If your mind isn’t talking to you but your body still won’t let you sleep. It is likely just out of balance or “out of sorts”. It’s time for you to recognize what is truly going on in your life and adjust accordingly. If you’ve been sick or injured, give it a day or two, work to get back into a normal sleep routine again, and you’ll be back to your old self in no time! It could be as simple as needing to get a little more exercise during the day; or maybe you need be eating healthier, taking supplements or drinking more water; but possibly you may need to reach deep within yourself and honestly assess if your body is trying to tell you that it is time for you to seek medical assistance. If so, please seek it. The long-term rewards and benefits could give you your life back, the life you want to lead!

Here’s to good dreams!

Wednesday, July 20, 2011

What have I been up to since May?!

Well, I started this blog a couple of months ago and then went dark. Bad, bad me. Let me tell you what I've been up to since I fired this blog up and then disappeared.

The Habit Course:

I took a four week Habit Course led by the fabulous Leo Babauta, with help from the wonderful and talented Barrie Davenport and Katie Tallo (no money was received for these accolades, they just happen to be true statements of my perception of these three bloggers' awesomeness! - Leo and Batie (as Leo affectionately calls Barrie and Katie J). There were also several terrific guest speakers.

The course was tremendously educational and inspirational; and it had a profound impact on my habits and behaviors. The course ran for four weeks beginning on May 23rd. We had weekly webinars, mostly hosted by Leo himself. We had weekly course material to review, and there were fabulous forums that were loaded with terrific people to keep you both motivated and accountable (darn it).

Leo teaches what is called The Simple Method for building a habit. We're not talking about New Year's Resolutions here. The course taught us how to approach the creation of a habit from a very different approach that, while it seemed common sense after Leo explained it, goes against what everyone from all walks of life does when trying to build a habit.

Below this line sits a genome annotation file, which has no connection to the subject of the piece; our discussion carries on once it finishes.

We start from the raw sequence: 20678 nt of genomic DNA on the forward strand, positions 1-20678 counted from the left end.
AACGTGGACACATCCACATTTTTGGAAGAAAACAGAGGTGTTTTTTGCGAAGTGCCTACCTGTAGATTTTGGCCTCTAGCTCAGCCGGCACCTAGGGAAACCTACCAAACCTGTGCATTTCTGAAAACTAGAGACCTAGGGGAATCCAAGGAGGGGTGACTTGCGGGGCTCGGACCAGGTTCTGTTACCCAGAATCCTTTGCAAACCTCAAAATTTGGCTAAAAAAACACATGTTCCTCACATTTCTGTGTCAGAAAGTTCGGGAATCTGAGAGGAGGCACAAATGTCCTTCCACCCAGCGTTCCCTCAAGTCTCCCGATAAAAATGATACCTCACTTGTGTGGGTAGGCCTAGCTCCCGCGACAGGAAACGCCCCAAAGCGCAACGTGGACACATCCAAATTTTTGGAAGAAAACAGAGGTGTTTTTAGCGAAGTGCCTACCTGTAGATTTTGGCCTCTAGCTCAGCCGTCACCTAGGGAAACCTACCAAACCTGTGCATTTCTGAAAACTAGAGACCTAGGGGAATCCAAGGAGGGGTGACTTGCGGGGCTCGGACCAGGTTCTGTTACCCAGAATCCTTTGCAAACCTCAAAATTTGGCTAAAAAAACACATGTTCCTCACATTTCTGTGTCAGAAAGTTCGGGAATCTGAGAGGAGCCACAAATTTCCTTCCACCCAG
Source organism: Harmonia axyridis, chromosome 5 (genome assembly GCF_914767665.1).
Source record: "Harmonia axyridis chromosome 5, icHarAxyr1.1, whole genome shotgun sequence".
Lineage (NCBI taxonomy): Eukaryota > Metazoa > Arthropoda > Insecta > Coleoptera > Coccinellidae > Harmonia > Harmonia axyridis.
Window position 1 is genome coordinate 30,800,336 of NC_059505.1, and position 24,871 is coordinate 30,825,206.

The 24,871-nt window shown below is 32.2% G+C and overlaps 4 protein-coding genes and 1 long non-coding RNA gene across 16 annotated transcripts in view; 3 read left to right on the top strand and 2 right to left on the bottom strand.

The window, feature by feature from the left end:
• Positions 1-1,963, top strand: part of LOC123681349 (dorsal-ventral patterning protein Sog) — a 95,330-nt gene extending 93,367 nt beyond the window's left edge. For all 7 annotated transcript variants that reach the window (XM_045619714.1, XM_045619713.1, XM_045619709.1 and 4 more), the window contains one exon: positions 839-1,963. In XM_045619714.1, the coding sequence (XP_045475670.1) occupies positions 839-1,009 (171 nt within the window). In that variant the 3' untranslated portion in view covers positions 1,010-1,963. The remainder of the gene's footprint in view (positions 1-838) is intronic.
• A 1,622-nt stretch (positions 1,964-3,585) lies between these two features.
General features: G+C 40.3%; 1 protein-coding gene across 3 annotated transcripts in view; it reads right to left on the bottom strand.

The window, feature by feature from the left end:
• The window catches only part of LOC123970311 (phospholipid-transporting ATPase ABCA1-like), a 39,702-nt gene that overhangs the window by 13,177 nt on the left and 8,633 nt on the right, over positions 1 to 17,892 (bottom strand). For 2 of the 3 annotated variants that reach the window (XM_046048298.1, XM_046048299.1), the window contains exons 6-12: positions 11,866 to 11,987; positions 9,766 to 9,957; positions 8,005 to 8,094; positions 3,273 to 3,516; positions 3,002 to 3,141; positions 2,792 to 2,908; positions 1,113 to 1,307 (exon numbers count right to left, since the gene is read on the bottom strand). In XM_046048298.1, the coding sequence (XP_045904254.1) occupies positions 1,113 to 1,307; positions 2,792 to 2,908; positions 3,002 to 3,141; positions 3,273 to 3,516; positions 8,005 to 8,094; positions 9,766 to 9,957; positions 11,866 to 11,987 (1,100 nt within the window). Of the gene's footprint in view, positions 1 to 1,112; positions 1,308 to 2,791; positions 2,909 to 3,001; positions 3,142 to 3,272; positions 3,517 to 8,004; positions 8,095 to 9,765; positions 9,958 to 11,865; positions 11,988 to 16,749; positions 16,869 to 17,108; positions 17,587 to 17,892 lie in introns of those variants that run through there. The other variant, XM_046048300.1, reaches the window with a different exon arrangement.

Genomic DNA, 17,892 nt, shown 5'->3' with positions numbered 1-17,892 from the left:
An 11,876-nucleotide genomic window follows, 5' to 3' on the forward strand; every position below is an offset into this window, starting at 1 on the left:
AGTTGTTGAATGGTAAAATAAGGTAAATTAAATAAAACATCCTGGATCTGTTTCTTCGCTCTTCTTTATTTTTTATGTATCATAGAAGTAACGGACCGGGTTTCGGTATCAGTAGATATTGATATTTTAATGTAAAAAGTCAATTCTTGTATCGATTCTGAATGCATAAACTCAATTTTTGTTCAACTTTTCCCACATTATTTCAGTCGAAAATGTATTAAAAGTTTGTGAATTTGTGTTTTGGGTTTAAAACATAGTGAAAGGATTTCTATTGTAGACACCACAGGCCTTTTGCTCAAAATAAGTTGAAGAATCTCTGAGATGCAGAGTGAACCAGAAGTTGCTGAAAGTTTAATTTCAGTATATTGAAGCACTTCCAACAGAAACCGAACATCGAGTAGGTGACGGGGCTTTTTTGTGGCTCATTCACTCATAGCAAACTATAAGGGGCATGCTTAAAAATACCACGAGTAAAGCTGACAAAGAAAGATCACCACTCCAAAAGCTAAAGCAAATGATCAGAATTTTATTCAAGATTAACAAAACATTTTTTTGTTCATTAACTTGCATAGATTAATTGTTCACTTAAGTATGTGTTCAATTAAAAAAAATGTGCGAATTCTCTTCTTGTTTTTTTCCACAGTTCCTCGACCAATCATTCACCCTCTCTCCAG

For starters, if you truly want to build a habit into your life you don't just decide one day that you are going to start the habit of (let's take mine, for example) doing Yoga every morning. And then you start the next morning, or you don't because you were too tired so you slept in and now you are rushing to get ready for work or school; so maybe you’ll just do it when you get home, but you're too tired then as well. So you vow to do it tomorrow morning. And maybe you do, for a week or more. But then one day you get sick, go on vacation, have company, change jobs, travel for work, break your toe (whilst doing your most awesome-ist Tree pose, I might add), etc. You sort of ‘fall off the wagon.’ Then what do you do? Do you give up? Do you try again later, when you once again feel like, “Hey, I think I want to start doing yoga every day?”

Let's be honest with ourselves here folks. Is that how you do anything successful that you have ever done in your entire life? You just decide one day to do it and so, that's it, you just do it every day without fail, ever - forever and ever.

Nope - in the Simple Method Leo teaches that if you want to build a habit you should mark a start day on your calendar to begin the habit --------- are you ready for it? Wait for it.....OK, here it comes. At least a week away from that magical day that you are sitting there thinking, I'm going to start doing yoga every day.

What??!!?? What in the world good does that do, you might ask? What are you supposed to do for the next week? Why? What kind of plan is that? EXACTLY THE POINT, LADIES AND GENTLEMEN - you spend the next week building a plan for what you are going to do when you get sick, have company, go on vacation, break your toe, forget to do it, get too tired, are too cranky, are too "I just don't feel like doing YOGA today, arghhhhh???!!!”

That's right, folks. You spend that week focusing on a couple of things:
1) Building up anticipation for the event - the start date! The more you see that date coming, the more excited you get about starting the habit. It really is so simple of a motivator (it's scary how good Leo is at this stuff).
2) Thinking through all of the things that might happen to prevent you from doing your habit, and how you will respond to them.
a.      Will you do it no matter what?
b.      Will you allow yourself a little slip of missing one day without beating yourself up and feeling like a ‘habit loser’?
c.      Will you make yourself start all over from step one if you miss just one day, two days in a row, a week, fall off the wagon completely?
d.      Will you figure out a way to do Yoga from the hotel room if you have to travel for work or pleasure?
e.      If you get sick, will you give yourself a break from doing Yoga, or will you try to do even one or two minutes, just to say you did it?

There are no wrong answers here, the important thing is to plan ahead of time what you will do when life, inevitably, gets in the way of doing your new, lovely, fabulous habit!

There’s more to the course; much, much more to the course. If you want to read another blogger's summation of the course, please click here. Tess hits it dead on. Leo and his Simple Method are well worth looking into. The next Habit Course begins on October 3rd. Check it out if you want to.

Or….wait until New Year’s, make some resolutions, don’t keep them, and then decide to do something wonderful for yourself and learn how to do it the easy way!